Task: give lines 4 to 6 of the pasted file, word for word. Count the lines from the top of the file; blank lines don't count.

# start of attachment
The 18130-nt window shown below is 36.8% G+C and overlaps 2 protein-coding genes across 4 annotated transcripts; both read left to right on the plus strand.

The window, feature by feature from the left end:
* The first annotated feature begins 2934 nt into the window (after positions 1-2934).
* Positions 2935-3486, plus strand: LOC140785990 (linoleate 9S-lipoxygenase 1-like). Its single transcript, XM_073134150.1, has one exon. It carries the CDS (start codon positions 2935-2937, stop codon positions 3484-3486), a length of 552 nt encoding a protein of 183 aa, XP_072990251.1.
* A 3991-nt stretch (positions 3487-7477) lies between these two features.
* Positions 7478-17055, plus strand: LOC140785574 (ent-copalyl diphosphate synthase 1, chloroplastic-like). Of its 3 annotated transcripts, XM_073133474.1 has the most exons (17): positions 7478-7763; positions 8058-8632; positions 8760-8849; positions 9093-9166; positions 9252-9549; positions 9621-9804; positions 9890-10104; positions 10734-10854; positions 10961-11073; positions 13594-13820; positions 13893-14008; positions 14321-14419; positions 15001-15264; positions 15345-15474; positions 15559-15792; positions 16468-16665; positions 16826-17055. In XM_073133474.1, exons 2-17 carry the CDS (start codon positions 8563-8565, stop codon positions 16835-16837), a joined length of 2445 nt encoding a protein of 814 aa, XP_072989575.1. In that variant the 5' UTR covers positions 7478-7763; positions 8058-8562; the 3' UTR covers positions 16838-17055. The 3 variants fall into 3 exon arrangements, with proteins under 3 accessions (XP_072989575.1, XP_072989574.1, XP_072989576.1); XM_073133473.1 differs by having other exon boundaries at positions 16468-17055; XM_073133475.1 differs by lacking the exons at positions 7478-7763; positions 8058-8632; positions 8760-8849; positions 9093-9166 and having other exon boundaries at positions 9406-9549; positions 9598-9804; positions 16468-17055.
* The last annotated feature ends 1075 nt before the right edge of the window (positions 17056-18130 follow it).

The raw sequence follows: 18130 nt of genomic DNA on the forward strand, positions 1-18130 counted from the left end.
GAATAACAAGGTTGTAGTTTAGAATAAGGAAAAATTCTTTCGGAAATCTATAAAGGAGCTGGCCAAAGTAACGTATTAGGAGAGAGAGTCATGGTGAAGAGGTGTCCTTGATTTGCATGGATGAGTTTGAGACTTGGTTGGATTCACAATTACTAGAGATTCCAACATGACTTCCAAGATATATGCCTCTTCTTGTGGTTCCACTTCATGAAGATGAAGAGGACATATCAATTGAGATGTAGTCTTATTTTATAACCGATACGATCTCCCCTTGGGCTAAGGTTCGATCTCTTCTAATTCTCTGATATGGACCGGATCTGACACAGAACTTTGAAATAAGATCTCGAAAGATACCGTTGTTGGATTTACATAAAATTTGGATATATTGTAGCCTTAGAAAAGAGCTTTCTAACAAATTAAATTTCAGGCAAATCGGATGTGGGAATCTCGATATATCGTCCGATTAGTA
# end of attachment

* Positions 2935-3486, plus strand: LOC140785990 (linoleate 9S-lipoxygenase 1-like). Its single transcript, XM_073134150.1, has one exon. It carries the CDS (start codon positions 2935-2937, stop codon positions 3484-3486), a length of 552 nt encoding a protein of 183 aa, XP_072990251.1.
* A 3991-nt stretch (positions 3487-7477) lies between these two features.
* Positions 7478-17055, plus strand: LOC140785574 (ent-copalyl diphosphate synthase 1, chloroplastic-like). Of its 3 annotated transcripts, XM_073133474.1 has the most exons (17): positions 7478-7763; positions 8058-8632; positions 8760-8849; positions 9093-9166; positions 9252-9549; positions 9621-9804; positions 9890-10104; positions 10734-10854; positions 10961-11073; positions 13594-13820; positions 13893-14008; positions 14321-14419; positions 15001-15264; positions 15345-15474; positions 15559-15792; positions 16468-16665; positions 16826-17055. In XM_073133474.1, exons 2-17 carry the CDS (start codon positions 8563-8565, stop codon positions 16835-16837), a joined length of 2445 nt encoding a protein of 814 aa, XP_072989575.1. In that variant the 5' UTR covers positions 7478-7763; positions 8058-8562; the 3' UTR covers positions 16838-17055. The 3 variants fall into 3 exon arrangements, with proteins under 3 accessions (XP_072989575.1, XP_072989574.1, XP_072989576.1); XM_073133473.1 differs by having other exon boundaries at positions 16468-17055; XM_073133475.1 differs by lacking the exons at positions 7478-7763; positions 8058-8632; positions 8760-8849; positions 9093-9166 and having other exon boundaries at positions 9406-9549; positions 9598-9804; positions 16468-17055.